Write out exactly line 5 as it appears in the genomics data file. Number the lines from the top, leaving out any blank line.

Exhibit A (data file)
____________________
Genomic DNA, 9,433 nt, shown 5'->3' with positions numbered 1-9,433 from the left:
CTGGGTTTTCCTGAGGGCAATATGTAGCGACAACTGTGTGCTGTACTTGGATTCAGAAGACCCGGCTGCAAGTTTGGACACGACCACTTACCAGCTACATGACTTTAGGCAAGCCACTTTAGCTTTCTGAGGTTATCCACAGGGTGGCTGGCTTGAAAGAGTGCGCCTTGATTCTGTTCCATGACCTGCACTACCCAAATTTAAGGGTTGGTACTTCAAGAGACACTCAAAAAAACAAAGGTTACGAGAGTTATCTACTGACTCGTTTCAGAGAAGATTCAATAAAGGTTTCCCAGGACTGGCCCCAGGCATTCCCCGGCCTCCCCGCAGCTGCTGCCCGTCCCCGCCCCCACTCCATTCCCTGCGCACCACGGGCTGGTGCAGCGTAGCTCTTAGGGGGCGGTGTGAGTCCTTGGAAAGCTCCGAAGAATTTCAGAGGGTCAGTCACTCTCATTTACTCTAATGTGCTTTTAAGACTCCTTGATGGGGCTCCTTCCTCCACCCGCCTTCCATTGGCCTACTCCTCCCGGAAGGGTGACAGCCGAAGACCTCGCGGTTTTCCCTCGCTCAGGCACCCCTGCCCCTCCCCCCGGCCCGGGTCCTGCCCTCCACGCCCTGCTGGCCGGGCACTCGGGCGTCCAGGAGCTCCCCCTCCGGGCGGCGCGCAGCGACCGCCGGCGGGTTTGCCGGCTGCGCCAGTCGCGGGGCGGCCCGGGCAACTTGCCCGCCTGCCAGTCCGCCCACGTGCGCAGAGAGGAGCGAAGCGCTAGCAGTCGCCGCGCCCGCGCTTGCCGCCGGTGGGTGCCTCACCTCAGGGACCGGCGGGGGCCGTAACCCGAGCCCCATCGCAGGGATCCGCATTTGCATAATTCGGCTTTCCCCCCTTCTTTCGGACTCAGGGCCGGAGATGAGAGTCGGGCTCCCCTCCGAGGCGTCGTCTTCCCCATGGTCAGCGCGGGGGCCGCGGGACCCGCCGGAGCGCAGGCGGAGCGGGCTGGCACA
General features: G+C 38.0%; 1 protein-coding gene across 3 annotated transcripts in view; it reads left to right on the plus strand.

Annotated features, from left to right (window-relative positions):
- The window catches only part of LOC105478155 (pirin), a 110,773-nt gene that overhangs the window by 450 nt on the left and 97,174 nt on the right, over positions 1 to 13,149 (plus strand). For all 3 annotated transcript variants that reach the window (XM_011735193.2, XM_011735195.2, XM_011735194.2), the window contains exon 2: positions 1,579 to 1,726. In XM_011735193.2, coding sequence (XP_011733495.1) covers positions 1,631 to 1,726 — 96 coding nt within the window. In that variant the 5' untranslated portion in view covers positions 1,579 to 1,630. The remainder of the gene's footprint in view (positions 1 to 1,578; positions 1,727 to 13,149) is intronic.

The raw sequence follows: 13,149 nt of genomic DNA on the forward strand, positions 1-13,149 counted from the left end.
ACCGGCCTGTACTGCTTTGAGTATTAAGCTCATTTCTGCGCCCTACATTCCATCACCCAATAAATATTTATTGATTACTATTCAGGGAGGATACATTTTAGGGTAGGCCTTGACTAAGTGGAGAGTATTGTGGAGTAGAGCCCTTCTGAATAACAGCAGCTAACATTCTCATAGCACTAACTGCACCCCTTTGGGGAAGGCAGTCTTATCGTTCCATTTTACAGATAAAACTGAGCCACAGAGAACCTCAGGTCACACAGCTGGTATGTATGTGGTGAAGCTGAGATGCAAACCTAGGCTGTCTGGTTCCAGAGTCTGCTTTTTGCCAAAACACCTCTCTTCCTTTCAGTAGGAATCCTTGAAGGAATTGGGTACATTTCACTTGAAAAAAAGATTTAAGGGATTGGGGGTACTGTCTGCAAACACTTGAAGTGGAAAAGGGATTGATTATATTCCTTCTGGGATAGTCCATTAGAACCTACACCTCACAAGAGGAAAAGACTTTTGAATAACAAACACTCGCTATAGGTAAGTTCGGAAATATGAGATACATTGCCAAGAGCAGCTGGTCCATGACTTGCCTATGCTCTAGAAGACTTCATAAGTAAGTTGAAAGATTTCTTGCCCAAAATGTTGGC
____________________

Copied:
- The window catches only part of LOC105478155 (pirin), a 110,773-nt gene that overhangs the window by 450 nt on the left and 97,174 nt on the right, over positions 1 to 13,149 (plus strand). For all 3 annotated transcript variants that reach the window (XM_011735193.2, XM_011735195.2, XM_011735194.2), the window contains exon 2: positions 1,579 to 1,726. In XM_011735193.2, coding sequence (XP_011733495.1) covers positions 1,631 to 1,726 — 96 coding nt within the window. In that variant the 5' untranslated portion in view covers positions 1,579 to 1,630. The remainder of the gene's footprint in view (positions 1 to 1,578; positions 1,727 to 13,149) is intronic.